Like many of our members and community members, the staff and Board of the Association of Midwest Museums were shocked by the violent, hate-filled acts that took place in Charlottesville, Virginia on Saturday, August 12.
Some of our member museums have offered their reactions and reflections on Charlottesville to their communities over the course of the past week. We write today to share a few of those statements, as they capture so poignantly our own perspectives:
- “The events in Charlottesville remind us why history remains relevant and how much work still needs to be done to create a society that is just and welcoming to all communities.” – Minnesota Historical Society
- “We believe in inclusive freedom – all people enjoying rights and privileges of equal number, quality and kind.” – National Underground Railroad Freedom Center
We encourage citizens living in the Midwest who are grappling with understanding the events in Charlottesville to seek resources and insights from the many museums in this region – from information about Jim Crowe-era statues like the one in Charlottesville to Civil Rights and discrimination in contemporary American life.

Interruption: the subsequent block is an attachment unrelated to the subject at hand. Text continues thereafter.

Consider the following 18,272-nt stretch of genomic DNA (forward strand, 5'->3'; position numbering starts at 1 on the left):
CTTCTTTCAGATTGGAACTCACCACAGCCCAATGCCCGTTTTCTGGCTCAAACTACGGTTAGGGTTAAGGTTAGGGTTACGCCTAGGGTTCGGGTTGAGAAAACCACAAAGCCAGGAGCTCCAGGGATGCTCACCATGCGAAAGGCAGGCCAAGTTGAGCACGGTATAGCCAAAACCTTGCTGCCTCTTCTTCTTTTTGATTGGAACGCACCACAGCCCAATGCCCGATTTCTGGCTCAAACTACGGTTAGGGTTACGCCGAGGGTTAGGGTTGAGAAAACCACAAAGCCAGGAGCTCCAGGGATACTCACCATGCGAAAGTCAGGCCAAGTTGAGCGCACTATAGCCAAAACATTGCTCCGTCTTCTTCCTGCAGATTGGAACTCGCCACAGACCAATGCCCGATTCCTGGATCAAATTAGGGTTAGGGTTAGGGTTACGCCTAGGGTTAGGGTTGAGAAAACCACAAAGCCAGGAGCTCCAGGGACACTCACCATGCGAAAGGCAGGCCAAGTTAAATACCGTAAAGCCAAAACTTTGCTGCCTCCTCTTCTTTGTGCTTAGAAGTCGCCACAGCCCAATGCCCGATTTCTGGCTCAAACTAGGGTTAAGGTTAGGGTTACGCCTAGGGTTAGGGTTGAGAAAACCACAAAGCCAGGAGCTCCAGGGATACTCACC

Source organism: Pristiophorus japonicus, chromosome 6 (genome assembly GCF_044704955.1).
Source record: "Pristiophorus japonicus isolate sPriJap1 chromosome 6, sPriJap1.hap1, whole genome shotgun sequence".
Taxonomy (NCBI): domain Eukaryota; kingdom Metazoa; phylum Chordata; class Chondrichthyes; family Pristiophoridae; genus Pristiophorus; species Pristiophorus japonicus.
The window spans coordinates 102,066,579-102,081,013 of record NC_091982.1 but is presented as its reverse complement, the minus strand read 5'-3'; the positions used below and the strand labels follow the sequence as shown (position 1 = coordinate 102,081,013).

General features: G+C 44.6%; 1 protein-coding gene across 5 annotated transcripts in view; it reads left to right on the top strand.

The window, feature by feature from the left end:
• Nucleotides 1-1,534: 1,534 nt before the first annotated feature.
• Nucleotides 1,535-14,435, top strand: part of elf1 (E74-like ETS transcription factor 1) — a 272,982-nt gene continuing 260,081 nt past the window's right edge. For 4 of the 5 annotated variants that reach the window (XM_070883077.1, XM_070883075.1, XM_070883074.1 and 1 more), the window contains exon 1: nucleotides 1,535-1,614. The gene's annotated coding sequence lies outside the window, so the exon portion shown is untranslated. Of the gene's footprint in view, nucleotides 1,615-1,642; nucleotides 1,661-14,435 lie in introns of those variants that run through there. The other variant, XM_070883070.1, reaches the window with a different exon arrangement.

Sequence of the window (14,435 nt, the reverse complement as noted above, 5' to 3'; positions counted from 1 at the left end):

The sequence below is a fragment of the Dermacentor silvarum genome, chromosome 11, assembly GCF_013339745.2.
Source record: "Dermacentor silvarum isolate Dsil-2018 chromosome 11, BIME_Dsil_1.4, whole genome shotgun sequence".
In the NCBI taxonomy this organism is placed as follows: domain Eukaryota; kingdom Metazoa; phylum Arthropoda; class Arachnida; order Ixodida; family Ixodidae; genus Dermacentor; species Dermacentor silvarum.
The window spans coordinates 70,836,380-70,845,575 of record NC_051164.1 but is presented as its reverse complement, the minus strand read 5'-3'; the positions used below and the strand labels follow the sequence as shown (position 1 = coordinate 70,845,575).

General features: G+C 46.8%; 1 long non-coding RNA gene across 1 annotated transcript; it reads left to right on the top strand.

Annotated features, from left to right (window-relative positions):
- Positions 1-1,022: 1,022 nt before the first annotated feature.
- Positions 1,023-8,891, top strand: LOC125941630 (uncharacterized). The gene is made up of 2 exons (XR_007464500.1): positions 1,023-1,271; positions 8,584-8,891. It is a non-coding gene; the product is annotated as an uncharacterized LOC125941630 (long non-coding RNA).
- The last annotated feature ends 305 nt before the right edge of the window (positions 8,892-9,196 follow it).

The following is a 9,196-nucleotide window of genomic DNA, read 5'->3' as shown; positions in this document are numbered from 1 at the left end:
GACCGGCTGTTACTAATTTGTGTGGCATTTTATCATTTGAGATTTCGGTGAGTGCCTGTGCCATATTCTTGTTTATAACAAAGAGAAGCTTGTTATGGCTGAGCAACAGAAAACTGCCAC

Recommended exhibits and museums:
- Jane Addams Hull-House Museum, University of Illinois-Chicago, IL
- Race: Are We So Different? by the Science Museum of Minnesota, traveling to Chicago in November
- Missouri History Museum, St. Louis, MO
- The Power of Children, The Children’s Museum of Indianapolis, IN
- Jim Crow Museum of Racist Memorabilia, Ferris State University, Big Rapids, MI – “Using objects of intolerance to teach tolerance and promote social justice.”
- Facing Freedom in America, Chicago History Museum, IL
- Rosa Parks Bus, The Henry Ford Museum, Dearborn, MI
- Reconsideration of Memorials and Monuments, by Modupe Labode, Associate Professor of History and Museum Studies, Indiana University-Purdue University Indianapolis on
Tools and Resources In the Wake of Charlottesville, by Cecelia Walls, for American Alliance of Museums Alliance Labs,